WU LYF (aka World Unite Lucifer Youth Foundation) initially appeared to be an enigma of uncertain origin. Only one band photo was released, where they looked like a hipster, anarchist cult, gathered by a fire in a car park, ready for some rolling skirmishes with some riot police.
The band have retained their independence, self-recorded their first album, Go Tell Fire to the Mountain, and did not sign with any of the labels who have been falling over themselves to recruit them. Instead, they have a distribution deal with Universal Music Publishing. Music reviewers, however, have been getting exercised about whether WU LYF really is a DIY, garage phenomenon, or if they’re actually backed by a cleverly presented marketing campaign. After all, their manager has been revealed as Warren Bramley, founder of advertising firm four23.
Go Tell Fire To The Mountain eases listeners in with the calm organ build up of “L Y F”. As with most of the album, there is an underlying tension to the song, with the lyrics being delivered in yelped bursts like early Modest Mouse. It seems likely the L Y F of this song stands for “Love You Forever” as that becomes the main refrain of the song, and the video they released ends with the same phrase delivered by Tupac Shakur. They come back to the same words later in the album on the track “Dirt” which closes with a rowdy looping chorus of “World Unite / Love You Forever”.
The second track released by WU LYF, complete with a video, was called “Spitting It Concrete Like The Golden Sun God” (called simply “Spitting Blood” on the album). According to the NME, the combination of music and video with this release prompted Michel Gondry to start cold-calling the band to find out more.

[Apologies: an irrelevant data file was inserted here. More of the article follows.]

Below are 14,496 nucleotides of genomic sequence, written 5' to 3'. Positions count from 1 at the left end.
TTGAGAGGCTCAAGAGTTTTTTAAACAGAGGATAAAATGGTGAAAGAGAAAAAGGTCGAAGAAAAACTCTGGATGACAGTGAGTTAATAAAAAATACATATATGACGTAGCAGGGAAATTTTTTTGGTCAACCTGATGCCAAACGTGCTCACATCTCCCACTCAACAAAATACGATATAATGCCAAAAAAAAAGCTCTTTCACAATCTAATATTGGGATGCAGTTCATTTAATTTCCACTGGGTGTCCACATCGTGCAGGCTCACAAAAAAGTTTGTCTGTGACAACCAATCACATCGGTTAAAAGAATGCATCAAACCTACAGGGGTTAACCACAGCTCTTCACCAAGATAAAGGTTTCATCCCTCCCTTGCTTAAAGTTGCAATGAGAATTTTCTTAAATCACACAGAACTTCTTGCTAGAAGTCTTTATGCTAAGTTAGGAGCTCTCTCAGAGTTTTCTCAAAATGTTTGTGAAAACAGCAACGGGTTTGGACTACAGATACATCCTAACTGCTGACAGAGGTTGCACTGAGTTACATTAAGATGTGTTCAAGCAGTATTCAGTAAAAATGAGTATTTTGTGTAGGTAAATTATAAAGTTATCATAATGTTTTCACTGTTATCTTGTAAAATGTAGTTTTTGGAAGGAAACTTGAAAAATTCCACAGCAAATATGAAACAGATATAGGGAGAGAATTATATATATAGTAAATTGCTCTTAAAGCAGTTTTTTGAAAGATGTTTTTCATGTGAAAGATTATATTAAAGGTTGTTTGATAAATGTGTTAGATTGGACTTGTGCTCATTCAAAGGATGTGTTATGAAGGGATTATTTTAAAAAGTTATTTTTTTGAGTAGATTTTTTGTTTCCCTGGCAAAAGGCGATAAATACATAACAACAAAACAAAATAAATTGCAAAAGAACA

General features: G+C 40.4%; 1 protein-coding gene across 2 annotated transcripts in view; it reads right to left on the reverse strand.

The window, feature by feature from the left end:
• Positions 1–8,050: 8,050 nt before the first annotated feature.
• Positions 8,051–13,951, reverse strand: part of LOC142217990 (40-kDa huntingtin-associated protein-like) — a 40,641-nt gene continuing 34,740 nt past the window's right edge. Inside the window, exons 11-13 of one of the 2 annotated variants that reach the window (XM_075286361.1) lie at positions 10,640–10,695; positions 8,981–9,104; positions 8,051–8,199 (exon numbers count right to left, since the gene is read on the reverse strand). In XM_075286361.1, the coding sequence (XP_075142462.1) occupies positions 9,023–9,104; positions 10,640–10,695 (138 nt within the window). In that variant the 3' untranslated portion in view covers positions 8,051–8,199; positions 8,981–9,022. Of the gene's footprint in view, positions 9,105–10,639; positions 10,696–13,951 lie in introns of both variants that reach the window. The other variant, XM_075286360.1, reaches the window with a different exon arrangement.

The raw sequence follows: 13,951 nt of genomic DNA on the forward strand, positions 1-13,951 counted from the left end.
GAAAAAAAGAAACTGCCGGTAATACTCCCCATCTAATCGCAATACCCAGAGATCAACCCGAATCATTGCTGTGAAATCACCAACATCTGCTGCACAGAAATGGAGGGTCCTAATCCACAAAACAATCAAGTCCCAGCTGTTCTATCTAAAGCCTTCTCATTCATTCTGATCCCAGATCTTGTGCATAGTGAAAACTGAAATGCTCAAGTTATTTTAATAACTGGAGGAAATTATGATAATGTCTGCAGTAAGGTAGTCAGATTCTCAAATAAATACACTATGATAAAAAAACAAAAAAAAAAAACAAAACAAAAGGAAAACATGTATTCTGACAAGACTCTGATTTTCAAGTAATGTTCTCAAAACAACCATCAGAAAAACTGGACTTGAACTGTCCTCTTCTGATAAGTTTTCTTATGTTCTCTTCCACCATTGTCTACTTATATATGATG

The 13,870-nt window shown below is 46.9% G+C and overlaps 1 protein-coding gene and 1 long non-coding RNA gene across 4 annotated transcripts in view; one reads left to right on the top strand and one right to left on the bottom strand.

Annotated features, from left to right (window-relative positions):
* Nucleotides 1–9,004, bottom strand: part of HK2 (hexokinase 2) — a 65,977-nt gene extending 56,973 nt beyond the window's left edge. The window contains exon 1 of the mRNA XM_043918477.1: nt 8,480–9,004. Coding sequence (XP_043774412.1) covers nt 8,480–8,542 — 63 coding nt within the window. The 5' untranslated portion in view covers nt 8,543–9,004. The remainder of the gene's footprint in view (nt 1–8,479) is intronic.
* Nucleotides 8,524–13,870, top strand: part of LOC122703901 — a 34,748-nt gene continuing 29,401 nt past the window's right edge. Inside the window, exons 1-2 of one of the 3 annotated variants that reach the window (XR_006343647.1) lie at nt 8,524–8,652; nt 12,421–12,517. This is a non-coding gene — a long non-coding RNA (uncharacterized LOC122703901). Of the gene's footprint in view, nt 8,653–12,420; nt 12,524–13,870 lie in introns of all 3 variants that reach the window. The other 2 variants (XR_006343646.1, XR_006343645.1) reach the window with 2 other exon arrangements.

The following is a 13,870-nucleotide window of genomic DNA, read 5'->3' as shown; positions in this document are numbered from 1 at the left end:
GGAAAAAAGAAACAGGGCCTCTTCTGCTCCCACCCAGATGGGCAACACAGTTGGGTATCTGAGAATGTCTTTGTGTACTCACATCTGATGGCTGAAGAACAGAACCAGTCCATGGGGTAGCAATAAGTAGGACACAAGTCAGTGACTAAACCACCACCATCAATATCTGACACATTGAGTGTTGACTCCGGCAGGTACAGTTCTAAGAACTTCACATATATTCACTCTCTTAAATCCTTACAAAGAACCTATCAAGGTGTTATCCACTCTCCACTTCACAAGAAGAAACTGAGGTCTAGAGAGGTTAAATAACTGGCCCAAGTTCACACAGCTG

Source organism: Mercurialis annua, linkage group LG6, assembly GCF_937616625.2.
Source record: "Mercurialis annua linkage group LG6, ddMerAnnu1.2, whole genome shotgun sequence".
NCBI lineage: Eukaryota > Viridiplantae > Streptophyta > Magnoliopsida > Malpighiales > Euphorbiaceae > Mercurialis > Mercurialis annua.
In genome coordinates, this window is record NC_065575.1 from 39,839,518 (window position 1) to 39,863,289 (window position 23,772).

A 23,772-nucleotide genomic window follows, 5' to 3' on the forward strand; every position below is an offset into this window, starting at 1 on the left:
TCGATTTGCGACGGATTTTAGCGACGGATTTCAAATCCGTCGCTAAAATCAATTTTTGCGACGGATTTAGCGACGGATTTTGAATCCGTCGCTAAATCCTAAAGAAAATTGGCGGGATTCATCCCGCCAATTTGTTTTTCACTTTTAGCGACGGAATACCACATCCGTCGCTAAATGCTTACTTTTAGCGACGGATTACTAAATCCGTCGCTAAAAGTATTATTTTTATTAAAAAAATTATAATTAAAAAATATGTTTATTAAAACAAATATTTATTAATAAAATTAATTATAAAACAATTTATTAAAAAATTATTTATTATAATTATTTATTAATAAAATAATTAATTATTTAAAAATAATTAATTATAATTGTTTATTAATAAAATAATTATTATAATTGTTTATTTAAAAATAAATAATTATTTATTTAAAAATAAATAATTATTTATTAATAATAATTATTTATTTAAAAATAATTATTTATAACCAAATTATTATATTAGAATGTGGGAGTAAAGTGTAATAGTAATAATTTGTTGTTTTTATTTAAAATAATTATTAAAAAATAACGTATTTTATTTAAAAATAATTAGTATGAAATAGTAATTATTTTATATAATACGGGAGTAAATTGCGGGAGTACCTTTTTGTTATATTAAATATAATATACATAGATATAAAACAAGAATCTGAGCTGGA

The LP was recorded in a church and the album is inspired by weightier issues than most indie pop. Subverted religious iconography and political protests feature prominently in WU LYF videos and their website. And, across all the media they produce, they present a youthful dissatisfaction with the status quo.
Their sound and shows give them the air of lazy revolutionaries, with lyrics steeped in elemental references (it doesn’t stop with the album title) and the language of ‘protest folk’ railing against some sort of abstract societal oppression. The lyrics of “Dirt” again seem to reflect the album and indeed band in microcosm, “The fire starts / Can you hear the sound? / Of the kids all calling / I won’t hold this crown”.
Despite trying to communicate some weighty concepts, the whole album retains an upbeat, danceable tempo. Most tracks in fact follow a similar tempo for the verses, with the beat knocking off to half pace to give an epic feel to either bridge or chorus, which becomes somewhat predictable, while still affecting.
Early single “Concrete Gold” has this trademark slowed down chorus with Pixies-era Frank Black / Isaac Brock barks typically littering the song. The vocals eventually descend into an unstructured chorus of chants that seem to only loosely relate to the backing music, generating a pleasant dissonance, which is another recurring theme of the album.
One of the striking vibes of the LP is the apparent camaraderie of the band, which is also reflected in titles like “We Bros” and played out in the compelling and catchy singalong choruses that also reflect despair and subversion. The overall effect is like polished versions of Pere Ubu or The Teardrop Explodes songs, but delivered with gruff, barely distinguishable vocals and with a ramshackle Jonathan Fire*Eater-esque rhythm-led backing.
Throughout the 10 tracks of this debut, WU LYF never seem to fully let rip. There is always a strange sense of control to the music, even when the vocals try to soar. It’s a great debut from a young band, but I really hope their sophomore efforts will be wilder.
If the vampire gang from The Lost Boys ever formed a band, they’d sound like this when they played the town hall. But I want to hear how they sound when they’re playing just for the bats in their cave.